Housing Credit Checks

Updated on October 26, 2010
L.B. asks from Fremont, CA
12 answers

Hello out there,

I am looking for an apartment and I found one that I have high hopes for. The landlord is going to run a credit check and I guess that will determine whether we get it or not. What I am curious to know is, what will they base their decision on and what kind of report will they see? I have pretty good credit, never been late on payments, no bankruptcy, but I do have high balances on my credit cards. And if I am the head applicant, will they take into consideration the co-applicants information as well? Any information would be helpful. Thanks!

What can I do next?

  • Add yourAnswer own comment
  • Ask your own question Add Question
  • Join the Mamapedia community Mamapedia
  • as inappropriate
  • this with your friends

Featured Answers

Smallavatar-fefd015f3e6a23a79637b7ec8e9ddaa6

J.M.

answers from San Francisco on

You are allowed to get one free credit report per [email protected]____.com ...nothing to buy. It's the real deal.

More Answers

Smallavatar-fefd015f3e6a23a79637b7ec8e9ddaa6

S.B.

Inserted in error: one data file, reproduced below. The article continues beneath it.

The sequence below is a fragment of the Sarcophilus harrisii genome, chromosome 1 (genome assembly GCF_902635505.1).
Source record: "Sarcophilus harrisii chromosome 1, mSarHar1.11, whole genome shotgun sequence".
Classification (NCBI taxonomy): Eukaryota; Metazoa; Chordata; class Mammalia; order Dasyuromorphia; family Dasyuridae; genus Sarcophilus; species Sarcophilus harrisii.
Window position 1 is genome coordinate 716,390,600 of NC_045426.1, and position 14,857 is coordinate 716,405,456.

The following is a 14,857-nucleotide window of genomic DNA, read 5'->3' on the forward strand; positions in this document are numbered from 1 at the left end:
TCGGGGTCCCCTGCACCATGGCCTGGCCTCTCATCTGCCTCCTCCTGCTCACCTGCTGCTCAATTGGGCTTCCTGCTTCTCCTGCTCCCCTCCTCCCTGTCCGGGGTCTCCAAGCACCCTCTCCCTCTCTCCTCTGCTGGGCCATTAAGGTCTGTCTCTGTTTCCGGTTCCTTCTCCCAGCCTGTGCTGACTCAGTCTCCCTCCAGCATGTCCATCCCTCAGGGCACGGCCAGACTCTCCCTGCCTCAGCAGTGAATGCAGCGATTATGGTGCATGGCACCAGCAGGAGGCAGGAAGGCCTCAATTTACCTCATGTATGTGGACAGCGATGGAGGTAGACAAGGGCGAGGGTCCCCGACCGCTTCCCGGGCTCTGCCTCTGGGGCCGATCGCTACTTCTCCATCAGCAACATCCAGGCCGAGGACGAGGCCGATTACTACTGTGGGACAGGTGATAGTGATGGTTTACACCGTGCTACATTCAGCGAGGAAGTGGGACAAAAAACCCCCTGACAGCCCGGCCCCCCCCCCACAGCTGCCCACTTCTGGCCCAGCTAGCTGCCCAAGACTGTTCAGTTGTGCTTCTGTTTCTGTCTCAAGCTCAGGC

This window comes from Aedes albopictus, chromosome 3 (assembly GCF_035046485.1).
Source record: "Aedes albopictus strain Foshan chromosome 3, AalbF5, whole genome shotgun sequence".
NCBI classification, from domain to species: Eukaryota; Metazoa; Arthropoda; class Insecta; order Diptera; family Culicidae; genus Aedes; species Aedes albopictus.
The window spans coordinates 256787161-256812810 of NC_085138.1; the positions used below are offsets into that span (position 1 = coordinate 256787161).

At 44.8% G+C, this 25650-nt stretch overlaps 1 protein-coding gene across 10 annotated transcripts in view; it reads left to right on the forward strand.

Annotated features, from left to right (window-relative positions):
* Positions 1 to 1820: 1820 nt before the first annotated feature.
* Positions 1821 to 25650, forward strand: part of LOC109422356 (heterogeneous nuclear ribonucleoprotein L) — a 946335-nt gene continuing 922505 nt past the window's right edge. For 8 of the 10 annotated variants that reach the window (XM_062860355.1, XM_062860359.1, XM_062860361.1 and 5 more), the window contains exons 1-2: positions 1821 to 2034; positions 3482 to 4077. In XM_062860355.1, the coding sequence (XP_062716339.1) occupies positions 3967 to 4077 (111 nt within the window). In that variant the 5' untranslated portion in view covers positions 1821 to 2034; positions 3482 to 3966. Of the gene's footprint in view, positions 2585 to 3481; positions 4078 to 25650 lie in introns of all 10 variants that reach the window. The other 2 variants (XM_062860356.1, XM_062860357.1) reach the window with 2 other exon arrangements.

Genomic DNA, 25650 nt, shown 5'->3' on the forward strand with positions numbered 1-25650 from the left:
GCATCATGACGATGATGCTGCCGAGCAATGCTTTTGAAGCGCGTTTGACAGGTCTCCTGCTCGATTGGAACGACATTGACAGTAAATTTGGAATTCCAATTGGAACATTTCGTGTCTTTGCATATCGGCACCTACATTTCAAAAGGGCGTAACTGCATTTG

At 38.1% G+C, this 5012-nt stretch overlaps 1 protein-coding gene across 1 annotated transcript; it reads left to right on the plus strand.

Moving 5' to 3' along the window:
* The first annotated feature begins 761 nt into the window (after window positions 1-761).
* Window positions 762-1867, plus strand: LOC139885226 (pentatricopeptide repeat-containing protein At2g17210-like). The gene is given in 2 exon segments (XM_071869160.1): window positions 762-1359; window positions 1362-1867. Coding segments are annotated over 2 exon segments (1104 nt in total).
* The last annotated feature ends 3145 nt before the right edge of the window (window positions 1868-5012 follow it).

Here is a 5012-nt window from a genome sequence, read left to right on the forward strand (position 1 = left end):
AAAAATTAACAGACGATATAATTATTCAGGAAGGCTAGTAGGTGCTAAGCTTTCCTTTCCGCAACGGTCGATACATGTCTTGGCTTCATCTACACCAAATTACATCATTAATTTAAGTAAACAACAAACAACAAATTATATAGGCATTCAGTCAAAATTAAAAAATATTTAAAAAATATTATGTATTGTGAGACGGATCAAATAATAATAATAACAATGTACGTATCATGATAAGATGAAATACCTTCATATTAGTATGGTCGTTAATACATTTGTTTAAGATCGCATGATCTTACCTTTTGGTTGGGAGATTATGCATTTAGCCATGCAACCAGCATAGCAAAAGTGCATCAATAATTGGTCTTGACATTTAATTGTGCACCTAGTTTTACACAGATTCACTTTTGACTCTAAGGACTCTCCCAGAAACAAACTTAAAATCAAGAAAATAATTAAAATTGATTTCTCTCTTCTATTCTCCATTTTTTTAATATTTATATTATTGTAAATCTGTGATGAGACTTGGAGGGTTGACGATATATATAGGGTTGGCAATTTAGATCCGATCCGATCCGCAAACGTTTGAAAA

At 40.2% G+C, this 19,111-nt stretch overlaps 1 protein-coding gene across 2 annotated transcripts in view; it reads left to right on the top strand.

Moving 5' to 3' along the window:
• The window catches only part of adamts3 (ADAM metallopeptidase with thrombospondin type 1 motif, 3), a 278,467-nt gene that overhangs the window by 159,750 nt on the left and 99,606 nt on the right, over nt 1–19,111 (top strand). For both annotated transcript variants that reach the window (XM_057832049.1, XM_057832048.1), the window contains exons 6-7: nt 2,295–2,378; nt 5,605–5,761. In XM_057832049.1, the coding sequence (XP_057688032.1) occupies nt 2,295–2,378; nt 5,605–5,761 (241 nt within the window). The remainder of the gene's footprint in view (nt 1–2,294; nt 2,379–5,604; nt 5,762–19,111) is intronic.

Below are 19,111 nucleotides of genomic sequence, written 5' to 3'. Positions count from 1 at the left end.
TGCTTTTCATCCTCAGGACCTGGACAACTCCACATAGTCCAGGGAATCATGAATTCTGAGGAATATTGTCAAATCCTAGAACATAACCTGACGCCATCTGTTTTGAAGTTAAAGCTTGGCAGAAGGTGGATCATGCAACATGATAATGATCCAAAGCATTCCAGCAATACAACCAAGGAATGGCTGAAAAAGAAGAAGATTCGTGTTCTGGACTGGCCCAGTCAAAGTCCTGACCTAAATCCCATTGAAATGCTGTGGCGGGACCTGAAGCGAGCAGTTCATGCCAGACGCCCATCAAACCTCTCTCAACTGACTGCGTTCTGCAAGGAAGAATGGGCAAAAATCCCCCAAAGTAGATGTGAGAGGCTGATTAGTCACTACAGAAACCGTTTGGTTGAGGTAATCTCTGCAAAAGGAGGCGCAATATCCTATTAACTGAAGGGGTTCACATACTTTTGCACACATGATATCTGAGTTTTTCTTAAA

answers from Minneapolis on

Since you do not know what their "criteria" is, it is a crapshoot what they will consider unacceptable. That being said, it is very likely you will be fine. Most landlords are looking for prior evictions and whether or not you are currently being garnished. Some landlords are only ordering very abbreviated reports and basically are just getting scores.

Like I said, I really wouldn't worry about it - I've seen lots of folks who have even filed a recent bankruptcy pass a landlord/housing credit check :)

1 mom found this helpful

C.C.

answers from Fresno on

I think you will be fine. It's not like you have to have 850 credit in order to rent an apartment. As long as you have a history of paying what you owe, the Landlord will be fine with your credit. I have a friend who recently had her home foreclosed upon and declared bankruptcy (due to a very ugly divorce) and even so, she was able to find a nice place to rent.